Opinions: Politically Correct?: Paper and pixels

Opinions: Politically Correct?: Paper and pixels

Since I can remember I’ve kept journals, from small notebooks filled with pink paper and Hello Kitty to the black leather Moleskin I own now.

In 4th grade, my pink pages consisted of things I deemed important to jot down, like how I was one of the last kids to place in the Pumpkin Run or how we went to the zoo my friend’s birthday party.

I’m not sure if everyone else kept journals, but it’s always been a staple in my life.

When I turned 11 in 6th grade, I felt as if my thoughts needed to be shared with others. I got an Aol instant messaging account that gave  a profile and away messages. But, I never wrote anything important or intellectual in my small HTML-formatted profile or my one-sentence away message. Most of the time is was just an inconsequential inside joke like “Is Garfield over yet?” or a quote from favorite lyric from Bubble Toes by Jack Johnson song.

When I got older, I wrote more. In grade I kept two journals, one with quotes I liked and the other with personal thoughts about the curly hair of the boys that played in a band and The Catcher in the Rye.

That year I ditched AIM and got a facebook account. facebook was like a whole new planet to me. Status updates were extraterrestrial. I was shocked that lyrics like “it’s as common as something that nobody knows” could now be shared on facebook after the line “Casey is…” instead of on pink pages.

I constantly posted statuses with song lyrics and ponderings I had had (i.e., if sour cream is already sour does it ever expire?). I entered new intellectual territory.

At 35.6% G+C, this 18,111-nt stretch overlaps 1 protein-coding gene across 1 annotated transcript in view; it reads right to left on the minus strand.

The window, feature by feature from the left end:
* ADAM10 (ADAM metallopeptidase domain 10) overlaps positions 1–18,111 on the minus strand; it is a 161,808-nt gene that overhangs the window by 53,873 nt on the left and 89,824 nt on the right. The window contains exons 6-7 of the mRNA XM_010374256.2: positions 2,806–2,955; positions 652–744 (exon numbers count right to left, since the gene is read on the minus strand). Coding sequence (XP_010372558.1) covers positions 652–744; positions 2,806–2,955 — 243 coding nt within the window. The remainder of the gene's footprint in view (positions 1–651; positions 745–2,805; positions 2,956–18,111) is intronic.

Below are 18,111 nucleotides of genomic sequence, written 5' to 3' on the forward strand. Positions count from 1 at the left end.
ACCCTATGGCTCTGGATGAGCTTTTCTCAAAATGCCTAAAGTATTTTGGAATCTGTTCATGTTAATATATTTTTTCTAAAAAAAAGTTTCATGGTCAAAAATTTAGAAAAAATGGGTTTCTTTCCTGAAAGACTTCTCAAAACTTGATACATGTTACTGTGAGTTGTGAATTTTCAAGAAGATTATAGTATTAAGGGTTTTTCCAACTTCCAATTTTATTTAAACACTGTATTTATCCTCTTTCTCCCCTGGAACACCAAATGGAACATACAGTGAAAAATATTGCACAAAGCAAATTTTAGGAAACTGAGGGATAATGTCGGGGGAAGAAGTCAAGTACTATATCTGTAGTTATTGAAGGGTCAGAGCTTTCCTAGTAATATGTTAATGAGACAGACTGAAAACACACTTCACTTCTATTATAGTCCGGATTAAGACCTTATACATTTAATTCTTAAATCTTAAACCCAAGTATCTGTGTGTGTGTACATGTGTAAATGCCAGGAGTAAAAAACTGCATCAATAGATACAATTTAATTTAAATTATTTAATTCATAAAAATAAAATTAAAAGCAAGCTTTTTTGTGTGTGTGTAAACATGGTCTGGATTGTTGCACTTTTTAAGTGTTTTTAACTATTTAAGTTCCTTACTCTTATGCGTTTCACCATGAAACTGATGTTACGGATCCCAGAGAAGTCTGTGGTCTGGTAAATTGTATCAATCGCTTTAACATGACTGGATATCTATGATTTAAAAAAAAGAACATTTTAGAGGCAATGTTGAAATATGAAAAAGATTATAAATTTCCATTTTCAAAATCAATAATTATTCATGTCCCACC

facebook killed the journal like “video killed the radio star.”

I was no longer writing on pages. My messy, heavy handwriting was not being saved as a tangible item anymore. Everything I was writing belonged to the Internet and not me.

My favorite thing about the fact that I’ve kept journals for a good amount of my adolescent life is that I can look back on my feelings in 4th grade. I can re-read my thoughts about a fight with my friends or a boy not liking me (and my world ending).

But with everything as a facebook status, I cannot hold my thoughts in a tattered, bound book.

But, sophomore year I matured and I started dealing with more I wanted to write about. The matters I was dealing with did not belong on a facebook status, they belonged in a journal.

So, my journal was reborn. And the journal got more attention than facebook. I filled 3×5-inch notebooks up with frantic scribbles,  but none of my thoughts appeared on the Internet. I had disappeared from the cyber world.

I  missed my facebook statuses and getting “likes” on my posts. I decided I needed to find a middle ground between the Internet and the pages in my notebook.

I deemed my notebooks for personal information like broken hearts and sappy poems and facebook for funny and/or intellectual sassy comments about the 2008 election.

Problem solved.

But today, I feel the same problem resurfacing. Now that I have a Twitter account, I tweet more than I write in my notebook. So, do I want to save my thoughts for my notebook or post them publicly?

I think later in life I’ll thank myself for keeping my thoughts in a journal. I’ll be able to look back on my thoughts as a senior in high school where as if I post on facebook and Twitter, the personal touch of my handwriting and sketches is lost.

I wonder if this is how my grandparents had felt when their letters were beginning to be replaced by emails.

In twenty years, will I look back on my journals or facebook? No one knows what new social networking or technology the future will bring for me to post Jack Johnson lyrics and  sour cream pondering on. But, writing with pen on paper is the oldest form of record keeping; it will never disappear. So, I’ll be sure to keep my pink, hello kitty pages as a source of permanent record keeping.